The previously mentioned Towers Perrin study found that in their investment discussions, institutional investors, such as the CalPERS and TIAA-CREF, view effective succession-planning processes as essential. They appear to pay close attention to how effectively succession planning bridges the leadership skills required to implement today's strategies and those likely to be required in the future. They are interested in the degree of formality of processes used to identify and develop leaders and in the extent to which the board is engaged in those processes. They are also focused on how boards and management work together to develop, measure and manage leadership development and succession-management programs. Boards have relied too much on CEOs to manage succession. As a result, the processes are often less than effective and less than objective. Boards have failed to build confidence in the processes, which in turn prevents them from being at all confident about internal CEO candidates.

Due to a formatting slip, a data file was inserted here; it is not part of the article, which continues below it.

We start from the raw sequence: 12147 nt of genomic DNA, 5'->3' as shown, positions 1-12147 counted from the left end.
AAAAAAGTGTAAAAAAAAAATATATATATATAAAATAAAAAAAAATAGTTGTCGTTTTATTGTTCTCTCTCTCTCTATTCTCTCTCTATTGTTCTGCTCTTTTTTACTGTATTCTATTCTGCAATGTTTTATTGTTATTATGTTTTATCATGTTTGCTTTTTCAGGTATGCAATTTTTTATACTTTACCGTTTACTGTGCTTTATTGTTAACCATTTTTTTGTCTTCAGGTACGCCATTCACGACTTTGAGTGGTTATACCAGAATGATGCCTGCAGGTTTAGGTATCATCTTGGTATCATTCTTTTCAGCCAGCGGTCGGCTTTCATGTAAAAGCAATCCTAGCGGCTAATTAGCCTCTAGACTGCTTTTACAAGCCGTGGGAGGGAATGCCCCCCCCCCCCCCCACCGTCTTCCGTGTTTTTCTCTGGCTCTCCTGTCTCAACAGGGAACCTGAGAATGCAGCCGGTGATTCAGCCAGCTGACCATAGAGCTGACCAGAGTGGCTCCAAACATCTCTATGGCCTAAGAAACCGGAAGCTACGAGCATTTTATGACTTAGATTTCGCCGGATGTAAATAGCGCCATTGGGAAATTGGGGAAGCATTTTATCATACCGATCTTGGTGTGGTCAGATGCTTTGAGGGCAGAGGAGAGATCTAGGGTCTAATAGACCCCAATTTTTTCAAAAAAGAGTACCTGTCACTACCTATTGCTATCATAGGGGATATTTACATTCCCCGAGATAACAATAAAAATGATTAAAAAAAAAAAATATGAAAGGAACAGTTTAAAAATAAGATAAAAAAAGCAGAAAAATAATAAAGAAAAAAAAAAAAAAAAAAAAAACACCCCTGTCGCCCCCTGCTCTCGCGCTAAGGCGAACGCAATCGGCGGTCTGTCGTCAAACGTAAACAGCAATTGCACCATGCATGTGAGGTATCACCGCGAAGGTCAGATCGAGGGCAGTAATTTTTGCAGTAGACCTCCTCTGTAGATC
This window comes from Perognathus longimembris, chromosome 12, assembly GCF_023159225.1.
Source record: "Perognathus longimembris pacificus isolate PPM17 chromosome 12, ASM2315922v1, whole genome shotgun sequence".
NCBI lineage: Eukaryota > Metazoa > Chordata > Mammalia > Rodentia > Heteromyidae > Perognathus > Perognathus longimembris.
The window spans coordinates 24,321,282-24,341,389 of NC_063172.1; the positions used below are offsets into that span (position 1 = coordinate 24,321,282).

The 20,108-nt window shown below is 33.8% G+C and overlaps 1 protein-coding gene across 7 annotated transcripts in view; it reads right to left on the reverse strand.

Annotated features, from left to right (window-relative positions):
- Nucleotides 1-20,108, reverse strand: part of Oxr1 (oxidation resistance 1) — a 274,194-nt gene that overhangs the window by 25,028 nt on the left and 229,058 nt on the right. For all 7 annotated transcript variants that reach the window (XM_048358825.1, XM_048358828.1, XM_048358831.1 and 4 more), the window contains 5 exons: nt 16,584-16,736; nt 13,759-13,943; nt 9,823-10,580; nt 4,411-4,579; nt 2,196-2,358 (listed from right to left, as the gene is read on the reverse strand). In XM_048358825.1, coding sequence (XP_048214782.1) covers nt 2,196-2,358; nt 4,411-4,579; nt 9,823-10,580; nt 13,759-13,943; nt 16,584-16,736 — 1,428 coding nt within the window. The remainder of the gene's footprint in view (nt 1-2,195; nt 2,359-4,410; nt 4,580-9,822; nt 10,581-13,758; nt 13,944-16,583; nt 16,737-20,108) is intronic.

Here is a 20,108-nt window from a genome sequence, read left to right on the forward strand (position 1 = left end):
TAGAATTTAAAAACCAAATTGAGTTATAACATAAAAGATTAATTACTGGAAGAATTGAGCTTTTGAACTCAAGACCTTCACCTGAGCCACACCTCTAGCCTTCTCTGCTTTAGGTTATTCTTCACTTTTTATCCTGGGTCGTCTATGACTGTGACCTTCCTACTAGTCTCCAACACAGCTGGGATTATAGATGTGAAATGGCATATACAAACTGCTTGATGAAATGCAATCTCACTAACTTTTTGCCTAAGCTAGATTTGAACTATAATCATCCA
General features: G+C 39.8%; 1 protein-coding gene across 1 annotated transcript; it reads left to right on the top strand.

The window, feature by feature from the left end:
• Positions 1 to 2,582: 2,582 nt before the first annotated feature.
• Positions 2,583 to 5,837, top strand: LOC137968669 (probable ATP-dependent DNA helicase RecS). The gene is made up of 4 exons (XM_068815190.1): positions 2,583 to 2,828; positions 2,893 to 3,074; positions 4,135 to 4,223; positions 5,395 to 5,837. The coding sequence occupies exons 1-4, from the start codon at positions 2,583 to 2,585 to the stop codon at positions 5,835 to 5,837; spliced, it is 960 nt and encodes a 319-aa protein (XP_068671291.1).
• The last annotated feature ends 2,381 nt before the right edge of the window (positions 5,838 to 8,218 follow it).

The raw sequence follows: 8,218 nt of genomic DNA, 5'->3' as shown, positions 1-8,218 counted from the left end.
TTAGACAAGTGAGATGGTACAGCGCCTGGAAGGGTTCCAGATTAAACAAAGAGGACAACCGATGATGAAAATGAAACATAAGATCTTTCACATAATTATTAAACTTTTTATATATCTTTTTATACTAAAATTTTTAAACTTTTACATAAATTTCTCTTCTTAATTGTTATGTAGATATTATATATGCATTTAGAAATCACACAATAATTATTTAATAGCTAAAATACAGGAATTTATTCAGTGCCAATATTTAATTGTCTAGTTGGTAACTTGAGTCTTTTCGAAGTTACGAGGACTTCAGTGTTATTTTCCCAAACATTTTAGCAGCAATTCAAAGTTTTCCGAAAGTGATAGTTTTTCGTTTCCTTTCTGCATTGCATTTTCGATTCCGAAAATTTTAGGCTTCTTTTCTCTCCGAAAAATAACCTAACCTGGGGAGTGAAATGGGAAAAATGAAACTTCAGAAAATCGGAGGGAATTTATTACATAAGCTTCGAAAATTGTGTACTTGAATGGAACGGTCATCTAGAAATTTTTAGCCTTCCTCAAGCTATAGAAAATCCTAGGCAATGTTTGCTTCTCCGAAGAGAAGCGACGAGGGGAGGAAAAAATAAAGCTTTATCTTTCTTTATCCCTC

Historically, rating agencies have not focused on executive succession unless a crisis occurs— but recent events are changing that attitude. Rating agencies now consider the robustness of an organization's succession program as a reflection of the quality of board governance practices. They also are moving from a narrow focus on CEO succession toward a broader view. For example, Moody's use of "key person" risk (formerly "keyman" risk) attempts to assess the extent to which key business decisions are dependent upon a single individual or small group of executives.